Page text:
Add them up
Another way to determine the number of dry eye patients is to count the number of dry eye products sold. The number of patients may be estimated from the unit sales of artificial tear products. Industry data indicate that U.S. consumers purchased approximately 30 million units of artificial tear products in 2002. In addition to artificial tears, consumers (some of whom may have been dry eye patients) bought about 25 million units of red eye products.
Assuming that patients purchase between five and 10 units of dry eye products each year, this gives an estimate of three million to six million patients in the United States, or slightly higher if we include red eye products in the estimate. This accounts for approximately 2% of the total U.S. population. Many make the argument that three to six million is still a low figure. As we all know, significant numbers of people don't seek professional treatment or treat themselves with over-the-counter remedies.
The range of effectiveness for each type of drop is indicated by the shading of its bar. Mild dryness benefits from low viscosity tears. We can treat moderate severity with mid-viscosity drops. Cyclosporine
(Restasis) in its emulsion
vehicle should have a broad range of effectiveness. The top three bars indicate over the counter products.
Why do the numbers vary?
Dry eye takes on many forms: Two patients who have the same condition can have a variety of histories and chief complaints. For the sake of simplicity, we can divide the causes of dry eye into internal and external.
Internal causes. These include systemic diseases or other autoimmune diseases that affect the lacrimal glands, congenital problems with the lacrimal apparatus, corneal surface disease leading to tear film disruption, and any of a number of problems with the lids or the blinking mechanism. Decreased levels of circulating androgens in older women have also been linked to dry eye disease.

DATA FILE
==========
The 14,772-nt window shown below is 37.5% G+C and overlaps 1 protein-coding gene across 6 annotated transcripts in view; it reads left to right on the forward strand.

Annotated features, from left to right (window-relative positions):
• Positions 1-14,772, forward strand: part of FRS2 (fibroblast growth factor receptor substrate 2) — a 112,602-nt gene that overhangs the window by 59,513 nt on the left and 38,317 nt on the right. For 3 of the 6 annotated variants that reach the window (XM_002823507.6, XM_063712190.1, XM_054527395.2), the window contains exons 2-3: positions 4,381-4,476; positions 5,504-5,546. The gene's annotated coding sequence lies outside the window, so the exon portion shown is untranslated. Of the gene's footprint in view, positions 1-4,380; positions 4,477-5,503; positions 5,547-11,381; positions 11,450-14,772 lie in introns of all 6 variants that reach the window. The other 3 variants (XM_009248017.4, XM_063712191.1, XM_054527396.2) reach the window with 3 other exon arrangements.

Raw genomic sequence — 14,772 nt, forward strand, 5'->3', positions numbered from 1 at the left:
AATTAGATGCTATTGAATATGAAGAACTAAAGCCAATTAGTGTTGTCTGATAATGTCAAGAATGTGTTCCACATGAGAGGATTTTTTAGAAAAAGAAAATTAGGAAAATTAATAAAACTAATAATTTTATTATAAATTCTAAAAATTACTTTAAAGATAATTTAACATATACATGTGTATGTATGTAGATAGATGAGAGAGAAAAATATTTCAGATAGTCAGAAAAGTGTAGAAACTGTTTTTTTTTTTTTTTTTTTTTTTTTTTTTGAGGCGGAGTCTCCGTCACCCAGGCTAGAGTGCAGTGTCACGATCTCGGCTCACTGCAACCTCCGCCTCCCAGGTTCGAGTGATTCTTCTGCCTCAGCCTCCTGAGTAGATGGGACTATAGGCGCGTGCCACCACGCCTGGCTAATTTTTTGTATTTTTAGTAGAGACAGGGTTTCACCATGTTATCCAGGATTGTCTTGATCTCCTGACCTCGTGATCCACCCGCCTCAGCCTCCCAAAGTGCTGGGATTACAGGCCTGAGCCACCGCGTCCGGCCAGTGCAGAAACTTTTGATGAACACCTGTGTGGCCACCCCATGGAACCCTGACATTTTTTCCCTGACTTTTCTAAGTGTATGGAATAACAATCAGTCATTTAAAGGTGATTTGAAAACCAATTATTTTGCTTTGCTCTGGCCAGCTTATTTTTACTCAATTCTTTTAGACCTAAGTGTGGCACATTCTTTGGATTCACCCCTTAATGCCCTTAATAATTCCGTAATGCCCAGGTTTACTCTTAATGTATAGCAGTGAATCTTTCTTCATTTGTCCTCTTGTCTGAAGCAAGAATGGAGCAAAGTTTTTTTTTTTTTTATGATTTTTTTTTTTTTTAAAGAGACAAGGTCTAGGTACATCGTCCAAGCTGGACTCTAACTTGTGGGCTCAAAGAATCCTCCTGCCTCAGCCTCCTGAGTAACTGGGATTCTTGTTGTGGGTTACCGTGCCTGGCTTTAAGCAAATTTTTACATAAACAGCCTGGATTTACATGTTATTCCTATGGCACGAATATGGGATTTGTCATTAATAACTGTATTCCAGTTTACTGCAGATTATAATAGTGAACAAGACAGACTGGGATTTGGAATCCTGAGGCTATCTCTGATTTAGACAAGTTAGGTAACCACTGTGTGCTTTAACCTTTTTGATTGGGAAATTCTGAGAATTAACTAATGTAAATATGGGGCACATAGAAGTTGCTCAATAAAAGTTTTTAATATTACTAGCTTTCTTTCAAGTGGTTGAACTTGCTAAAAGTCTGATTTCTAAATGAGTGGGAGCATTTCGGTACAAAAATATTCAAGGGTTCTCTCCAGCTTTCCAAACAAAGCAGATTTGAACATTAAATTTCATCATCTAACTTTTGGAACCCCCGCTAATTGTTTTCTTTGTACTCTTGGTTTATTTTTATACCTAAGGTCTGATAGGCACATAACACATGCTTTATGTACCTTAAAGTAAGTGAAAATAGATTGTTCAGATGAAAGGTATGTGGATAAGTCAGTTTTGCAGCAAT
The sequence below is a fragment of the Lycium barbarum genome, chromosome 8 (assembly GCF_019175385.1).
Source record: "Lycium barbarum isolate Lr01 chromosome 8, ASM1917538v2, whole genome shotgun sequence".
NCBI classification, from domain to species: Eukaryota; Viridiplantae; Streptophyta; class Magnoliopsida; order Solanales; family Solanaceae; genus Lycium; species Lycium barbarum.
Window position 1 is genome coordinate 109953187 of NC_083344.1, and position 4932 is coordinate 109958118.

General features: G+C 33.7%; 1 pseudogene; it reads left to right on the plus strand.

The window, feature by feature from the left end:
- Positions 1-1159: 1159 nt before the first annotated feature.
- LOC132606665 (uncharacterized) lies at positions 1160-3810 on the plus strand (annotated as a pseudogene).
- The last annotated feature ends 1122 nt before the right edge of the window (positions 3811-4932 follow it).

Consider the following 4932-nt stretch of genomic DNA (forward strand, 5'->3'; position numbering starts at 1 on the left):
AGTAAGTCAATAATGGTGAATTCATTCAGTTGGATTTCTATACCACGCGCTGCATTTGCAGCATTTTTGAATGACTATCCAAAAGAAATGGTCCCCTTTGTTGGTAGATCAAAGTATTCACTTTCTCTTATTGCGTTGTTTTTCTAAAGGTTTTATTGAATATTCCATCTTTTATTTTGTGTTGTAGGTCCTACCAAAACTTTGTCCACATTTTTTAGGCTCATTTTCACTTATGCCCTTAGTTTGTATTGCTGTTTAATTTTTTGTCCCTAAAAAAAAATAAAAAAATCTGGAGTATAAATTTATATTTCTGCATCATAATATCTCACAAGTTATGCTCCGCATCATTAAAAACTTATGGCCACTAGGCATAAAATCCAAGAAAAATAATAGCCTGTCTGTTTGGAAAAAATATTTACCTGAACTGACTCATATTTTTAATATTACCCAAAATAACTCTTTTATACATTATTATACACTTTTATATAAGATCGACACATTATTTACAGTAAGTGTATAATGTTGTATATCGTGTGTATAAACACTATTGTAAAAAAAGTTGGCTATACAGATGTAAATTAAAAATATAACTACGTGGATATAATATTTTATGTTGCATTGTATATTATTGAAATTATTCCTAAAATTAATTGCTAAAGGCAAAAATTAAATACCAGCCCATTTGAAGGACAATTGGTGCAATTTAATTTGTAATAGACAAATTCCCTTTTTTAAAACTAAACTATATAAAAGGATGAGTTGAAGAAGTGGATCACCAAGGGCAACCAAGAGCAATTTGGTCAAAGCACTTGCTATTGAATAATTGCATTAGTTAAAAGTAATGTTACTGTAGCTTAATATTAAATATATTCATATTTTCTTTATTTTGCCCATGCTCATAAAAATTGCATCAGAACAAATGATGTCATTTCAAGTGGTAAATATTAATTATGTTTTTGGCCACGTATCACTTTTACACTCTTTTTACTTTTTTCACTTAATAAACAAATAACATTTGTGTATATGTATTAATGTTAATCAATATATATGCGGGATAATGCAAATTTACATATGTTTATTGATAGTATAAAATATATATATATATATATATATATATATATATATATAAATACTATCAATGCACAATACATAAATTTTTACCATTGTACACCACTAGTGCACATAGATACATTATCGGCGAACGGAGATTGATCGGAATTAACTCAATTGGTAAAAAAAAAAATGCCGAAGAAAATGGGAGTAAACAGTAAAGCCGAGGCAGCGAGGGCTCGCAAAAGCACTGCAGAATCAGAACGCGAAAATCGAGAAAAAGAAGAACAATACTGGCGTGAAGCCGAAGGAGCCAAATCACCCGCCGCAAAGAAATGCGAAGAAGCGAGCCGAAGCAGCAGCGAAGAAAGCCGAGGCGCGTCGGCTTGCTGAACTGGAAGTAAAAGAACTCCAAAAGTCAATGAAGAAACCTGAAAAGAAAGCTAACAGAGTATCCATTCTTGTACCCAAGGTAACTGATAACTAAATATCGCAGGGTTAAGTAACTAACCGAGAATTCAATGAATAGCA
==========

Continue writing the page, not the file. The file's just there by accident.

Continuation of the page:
External causes. These include side effects of systemic or ocular medications, contact lens wear, ocular surgery (particularly
LASIK), seasonal allergy and environmental factors such as dry, windy conditions; excessive air conditioning; etc. Environmental factors are often the wild card.
It's in the air
Even the slightest environmental change can alter the patient's dry eye comfort state. Often a change of medication, solution or avoidance of specific environmental triggers can make all the difference in a patient's ability to cope with his dry eye condition.
Draw a distinction
A recent study of more than 1,500 patients showed a 10.8% overall prevalence of dry eye. The researchers divided the group into the following dry eye subtype categories: lipid anomaly dry eye (LADE), aqueous tear deficiency
(ATD), primary mucin anomalies, allergic/toxic dry eye (ADE), primary epitheliopathies and lid surfacing/blinking anomalies
LADE was the most prevalent subtype, occurring in 4.0% of all patients in the sample (see "Subtypes of Dry Eye Disease"). Unfortunately, no test reliably distinguishes between these in clinical practice and many patients may have several problems leading to their dry eye complaints.
However, this finding is interesting because it suggests that 70% of dry eye cases are caused by either meibomian gland dysfunction or are related to allergy. This means that you should pay particularly careful attention to these possibilities when examining a dry eye patient.